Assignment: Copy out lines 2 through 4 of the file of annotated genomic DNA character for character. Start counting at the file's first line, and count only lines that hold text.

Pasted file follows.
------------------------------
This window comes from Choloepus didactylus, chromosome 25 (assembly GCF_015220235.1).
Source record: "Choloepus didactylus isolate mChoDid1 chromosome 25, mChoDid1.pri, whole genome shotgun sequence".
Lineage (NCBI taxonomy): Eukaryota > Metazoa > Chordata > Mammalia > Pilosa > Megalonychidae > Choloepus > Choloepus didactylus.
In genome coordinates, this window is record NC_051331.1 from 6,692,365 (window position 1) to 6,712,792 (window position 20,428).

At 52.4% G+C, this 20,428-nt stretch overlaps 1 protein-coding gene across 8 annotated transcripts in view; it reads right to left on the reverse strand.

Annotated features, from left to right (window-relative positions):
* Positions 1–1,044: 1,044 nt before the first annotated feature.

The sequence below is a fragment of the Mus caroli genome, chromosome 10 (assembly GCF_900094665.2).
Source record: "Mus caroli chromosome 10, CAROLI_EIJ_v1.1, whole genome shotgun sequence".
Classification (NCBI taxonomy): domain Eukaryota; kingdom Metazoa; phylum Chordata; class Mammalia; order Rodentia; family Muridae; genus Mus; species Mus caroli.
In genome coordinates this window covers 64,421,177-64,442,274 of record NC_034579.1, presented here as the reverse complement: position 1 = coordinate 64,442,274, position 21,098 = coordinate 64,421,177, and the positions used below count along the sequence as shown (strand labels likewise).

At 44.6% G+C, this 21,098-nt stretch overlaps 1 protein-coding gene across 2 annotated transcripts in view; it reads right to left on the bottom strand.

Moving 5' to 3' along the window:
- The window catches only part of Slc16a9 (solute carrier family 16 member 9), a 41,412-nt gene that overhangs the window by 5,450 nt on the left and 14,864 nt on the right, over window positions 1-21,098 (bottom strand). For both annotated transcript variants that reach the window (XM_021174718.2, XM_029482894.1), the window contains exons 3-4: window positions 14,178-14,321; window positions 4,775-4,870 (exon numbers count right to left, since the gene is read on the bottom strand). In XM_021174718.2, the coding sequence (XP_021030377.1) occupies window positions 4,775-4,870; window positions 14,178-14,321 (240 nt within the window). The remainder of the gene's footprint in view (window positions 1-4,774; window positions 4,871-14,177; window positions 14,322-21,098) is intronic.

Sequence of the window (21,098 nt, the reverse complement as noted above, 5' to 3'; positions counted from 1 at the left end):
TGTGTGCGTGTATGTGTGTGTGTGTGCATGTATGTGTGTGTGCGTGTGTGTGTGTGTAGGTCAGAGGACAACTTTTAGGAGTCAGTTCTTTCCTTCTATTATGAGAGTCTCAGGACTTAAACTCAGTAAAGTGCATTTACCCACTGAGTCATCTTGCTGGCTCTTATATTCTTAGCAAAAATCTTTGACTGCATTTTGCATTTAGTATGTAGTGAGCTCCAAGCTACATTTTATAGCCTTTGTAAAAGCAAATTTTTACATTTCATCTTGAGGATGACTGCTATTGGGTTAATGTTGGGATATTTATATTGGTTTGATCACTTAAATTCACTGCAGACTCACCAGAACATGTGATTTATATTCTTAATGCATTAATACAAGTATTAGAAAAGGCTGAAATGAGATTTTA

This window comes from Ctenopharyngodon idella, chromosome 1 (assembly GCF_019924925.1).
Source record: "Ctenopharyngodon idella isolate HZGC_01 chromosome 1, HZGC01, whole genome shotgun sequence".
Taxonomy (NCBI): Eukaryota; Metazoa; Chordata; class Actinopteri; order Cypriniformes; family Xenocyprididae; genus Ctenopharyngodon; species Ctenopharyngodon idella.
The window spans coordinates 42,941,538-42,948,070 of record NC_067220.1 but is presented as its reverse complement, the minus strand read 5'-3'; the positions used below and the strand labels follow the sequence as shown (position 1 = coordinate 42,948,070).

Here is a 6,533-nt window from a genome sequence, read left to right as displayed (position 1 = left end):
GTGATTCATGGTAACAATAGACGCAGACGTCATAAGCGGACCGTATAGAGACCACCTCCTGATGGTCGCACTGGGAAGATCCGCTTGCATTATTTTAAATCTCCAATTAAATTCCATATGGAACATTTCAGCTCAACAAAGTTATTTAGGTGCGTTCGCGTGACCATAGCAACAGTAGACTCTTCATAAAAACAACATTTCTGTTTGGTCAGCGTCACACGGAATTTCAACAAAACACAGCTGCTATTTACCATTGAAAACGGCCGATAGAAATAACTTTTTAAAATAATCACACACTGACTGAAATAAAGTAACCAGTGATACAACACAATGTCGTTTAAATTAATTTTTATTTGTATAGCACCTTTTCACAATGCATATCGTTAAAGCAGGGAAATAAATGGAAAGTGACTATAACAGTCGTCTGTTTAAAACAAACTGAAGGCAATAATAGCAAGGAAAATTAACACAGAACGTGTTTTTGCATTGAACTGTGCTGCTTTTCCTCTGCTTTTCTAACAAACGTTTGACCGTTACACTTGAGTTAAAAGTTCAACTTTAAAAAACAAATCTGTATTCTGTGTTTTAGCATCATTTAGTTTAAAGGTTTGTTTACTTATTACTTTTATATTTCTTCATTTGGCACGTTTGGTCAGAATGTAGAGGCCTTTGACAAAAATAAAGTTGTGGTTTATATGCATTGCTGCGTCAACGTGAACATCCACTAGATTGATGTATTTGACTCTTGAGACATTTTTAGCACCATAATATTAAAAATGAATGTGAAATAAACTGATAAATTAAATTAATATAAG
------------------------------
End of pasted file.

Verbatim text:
Source record: "Choloepus didactylus isolate mChoDid1 chromosome 25, mChoDid1.pri, whole genome shotgun sequence".
Lineage (NCBI taxonomy): Eukaryota > Metazoa > Chordata > Mammalia > Pilosa > Megalonychidae > Choloepus > Choloepus didactylus.
In genome coordinates, this window is record NC_051331.1 from 6,692,365 (window position 1) to 6,712,792 (window position 20,428).